Corse you can, it happens all the time with stuff that's just hung on the
isnt allowed to be used anymore like battle axes, claymores, medieval flails
Even the parliamentary mace isnt meant to be used anymore, just carried
around and used as a stage prop to bang on the door with etc. There'd
be hell to pay if some fool in fancy dress broke the door down with it.
Not in my experience.
The pins of the male connector don't protrude beyond the back
of the set which has a slot with just enough clearance for the
female connect to pass through so that the only time that the
pins are exposed is when the connector is removed.
I've vever come acros a connector without a cord grip (usually
moulded serrations in both sides so that the flat flex is
firmly clamped when the fiving screw is tightened.
On Thursday, 14 March 2019 19:36:57 UTC, Terry Casey wrote:
tly not compliant - touchable live pins, no cordgrip. Can be bypassed.
I've not encountered a lot of connectors on the appliance, but IMLE they mo
Some had bare pins sticking out, though a lot were as you say shrouded. Shr
ouded connectors were frequently touchable live when part-way in.
Bulgins were usually unscrewable without a tool, so require a mod to stop t
And that circa 1910 hotplate? It had 3 sticking out pins connected to diffe
ring points of the element. The mains lead had 3 separate 1 pole sockets on
. The power level depended on which pins the L&N sockets were pushed onto.
The remaining pin was of course live. Hopefully you pushed the socket on th
e 3rd green wire onto it, and didn't foolishly connect it to earth in the p
lug. Of course there was no earth conection on the hotplate. But even with
all 3 connectors on you could still touch the live bits.
I've seen tons of old mains connectors that lacked an effective cordgrip. I
t's a frequent problem
I spent 9 years repairing radios and TVs from 1960 - 69, so
saw a wide variety of sets dating back to the early/mid 50s
from numerous manufacturers and never saw a set with exposed
pins. The connectors were all variants of a 5A 2 pin flex
connector, which is exactly what we used on the bench - the
manufacturers special version never left the customer's home.
There was a variant we occasionally saw, a polarised connector
with one standard size pin and one thin pin but a length of
matchstick in the appropriate hole of the female bench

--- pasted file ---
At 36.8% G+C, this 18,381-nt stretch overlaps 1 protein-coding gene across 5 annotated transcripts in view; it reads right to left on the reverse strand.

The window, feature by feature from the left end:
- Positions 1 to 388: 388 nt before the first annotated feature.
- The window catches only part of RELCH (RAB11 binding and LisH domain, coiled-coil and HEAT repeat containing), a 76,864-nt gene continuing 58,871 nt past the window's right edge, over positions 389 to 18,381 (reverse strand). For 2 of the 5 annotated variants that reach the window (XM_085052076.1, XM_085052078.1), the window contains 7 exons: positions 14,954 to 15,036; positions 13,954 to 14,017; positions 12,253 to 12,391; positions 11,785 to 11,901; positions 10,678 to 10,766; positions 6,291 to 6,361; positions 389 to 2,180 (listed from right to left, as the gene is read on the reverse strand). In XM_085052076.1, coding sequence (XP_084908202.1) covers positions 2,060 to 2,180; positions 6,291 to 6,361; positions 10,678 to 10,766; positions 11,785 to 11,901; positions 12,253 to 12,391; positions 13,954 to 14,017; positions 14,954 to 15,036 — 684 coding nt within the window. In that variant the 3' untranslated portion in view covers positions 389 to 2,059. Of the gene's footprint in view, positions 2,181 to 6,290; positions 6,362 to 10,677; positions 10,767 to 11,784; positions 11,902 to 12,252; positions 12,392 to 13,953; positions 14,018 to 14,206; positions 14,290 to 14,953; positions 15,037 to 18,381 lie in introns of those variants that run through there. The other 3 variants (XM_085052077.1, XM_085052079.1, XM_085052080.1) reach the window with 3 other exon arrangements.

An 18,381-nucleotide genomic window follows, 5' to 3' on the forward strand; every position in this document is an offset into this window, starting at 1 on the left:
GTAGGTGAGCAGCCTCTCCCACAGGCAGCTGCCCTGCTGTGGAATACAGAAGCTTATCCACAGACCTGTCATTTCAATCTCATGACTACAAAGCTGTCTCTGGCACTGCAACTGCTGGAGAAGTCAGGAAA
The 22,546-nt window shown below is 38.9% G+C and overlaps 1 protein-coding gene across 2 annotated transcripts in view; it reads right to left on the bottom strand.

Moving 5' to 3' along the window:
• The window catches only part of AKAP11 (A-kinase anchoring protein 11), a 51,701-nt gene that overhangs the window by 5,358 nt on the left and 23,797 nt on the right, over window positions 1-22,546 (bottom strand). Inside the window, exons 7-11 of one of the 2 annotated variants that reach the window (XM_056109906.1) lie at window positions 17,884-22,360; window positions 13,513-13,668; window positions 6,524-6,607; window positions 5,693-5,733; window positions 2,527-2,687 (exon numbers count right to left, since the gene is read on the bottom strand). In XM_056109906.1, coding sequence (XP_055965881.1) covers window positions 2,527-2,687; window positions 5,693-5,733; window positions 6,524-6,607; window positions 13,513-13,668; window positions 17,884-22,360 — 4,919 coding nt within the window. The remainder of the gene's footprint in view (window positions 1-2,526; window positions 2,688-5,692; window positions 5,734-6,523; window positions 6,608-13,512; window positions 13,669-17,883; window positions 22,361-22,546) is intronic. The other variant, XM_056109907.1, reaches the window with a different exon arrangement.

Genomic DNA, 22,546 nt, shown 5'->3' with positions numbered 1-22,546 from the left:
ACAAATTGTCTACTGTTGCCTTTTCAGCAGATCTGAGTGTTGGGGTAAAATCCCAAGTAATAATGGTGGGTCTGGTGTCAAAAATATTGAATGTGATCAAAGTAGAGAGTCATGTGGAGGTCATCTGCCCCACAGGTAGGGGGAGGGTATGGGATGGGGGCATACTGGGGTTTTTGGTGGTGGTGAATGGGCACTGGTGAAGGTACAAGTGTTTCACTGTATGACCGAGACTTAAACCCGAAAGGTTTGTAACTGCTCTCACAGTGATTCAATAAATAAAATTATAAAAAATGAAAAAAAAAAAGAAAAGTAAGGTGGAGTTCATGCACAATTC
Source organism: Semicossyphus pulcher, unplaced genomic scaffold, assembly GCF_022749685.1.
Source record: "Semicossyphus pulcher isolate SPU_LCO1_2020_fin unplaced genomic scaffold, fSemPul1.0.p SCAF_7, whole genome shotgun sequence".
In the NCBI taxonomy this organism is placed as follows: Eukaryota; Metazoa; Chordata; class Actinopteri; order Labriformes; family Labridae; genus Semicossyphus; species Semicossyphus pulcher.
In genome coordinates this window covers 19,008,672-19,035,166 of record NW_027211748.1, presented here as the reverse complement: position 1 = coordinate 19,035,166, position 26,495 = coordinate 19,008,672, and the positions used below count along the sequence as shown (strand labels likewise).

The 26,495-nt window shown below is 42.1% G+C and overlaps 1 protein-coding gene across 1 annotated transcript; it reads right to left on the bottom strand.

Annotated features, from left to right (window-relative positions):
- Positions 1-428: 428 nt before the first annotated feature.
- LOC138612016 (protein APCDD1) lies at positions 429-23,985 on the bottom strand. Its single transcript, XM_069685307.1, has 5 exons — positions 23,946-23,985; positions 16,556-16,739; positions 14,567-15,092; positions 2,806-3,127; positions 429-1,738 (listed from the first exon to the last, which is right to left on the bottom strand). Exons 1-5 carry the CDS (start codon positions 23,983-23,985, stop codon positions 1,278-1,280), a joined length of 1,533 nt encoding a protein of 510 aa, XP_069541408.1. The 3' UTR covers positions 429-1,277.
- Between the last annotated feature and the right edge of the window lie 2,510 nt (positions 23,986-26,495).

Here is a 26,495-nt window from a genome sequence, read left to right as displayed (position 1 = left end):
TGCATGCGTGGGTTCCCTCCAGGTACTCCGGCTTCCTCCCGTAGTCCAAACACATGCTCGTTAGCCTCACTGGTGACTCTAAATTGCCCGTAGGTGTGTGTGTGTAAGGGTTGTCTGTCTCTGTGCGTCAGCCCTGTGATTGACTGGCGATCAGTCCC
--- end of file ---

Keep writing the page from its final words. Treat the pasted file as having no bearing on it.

connector resolved that problem!
By the end of the 60s, all manufacturers had moved away from
the detachable mains lead concept and new sets had integral
H yes, the Bulgin P73 and P74 and the later miniature P360 - I
remember them well! What form does the mod take?
Yes, I can recall a number of plugs that were expected to be
fitted with cables much thicker that thin twin flex that left
a lot to be desired!
Fair enough. I have, on very rare occasions, come across knobs
with a short plastic grub screw fitted on top of the metal
screw but I doubt you could find them these days and, of
course, they would need BA threads!
Thinking about it, the knobs must have been specially made too
as you wouldn't normally expect to find a threaded hole in the
There are some where the live chassis is accessible with a regular mark
Perhaps the solution is if that is your thing, to visit all the likely
shops and leave them a card saying if you get any donations of this kind
of kit, please let me know and I will come get it.
(or failing that, offer to do free PAT testing for them on the
understanding you can keep any "interesting" stuff that won't pass the
On 12/03/2019 19:22, Archibald Tarquin Blenkinsopp Esq wrote:
What danger would befall me or others were I to do that? Bear in mind
that I used to buy and install extension cables 25 at a time, and I used
to buy 13A plugs fitted with 3A fuses by the hundred and use them all,
and in fifty years I didn't electrocute or otherwise harm a single person.
On 14/03/2019 17:52, firstname.lastname@example.org wrote:
My point being twofold. One, that where a risk has been shown to be
effectively non-existent by the situation occurring many times without
harm befalling man or beast then it should be treated that way, and two,
that having assessed and used countless mains extension leads without
harming the afore mentioned man or beast, I am de facto qualified to
test mains extension leads.
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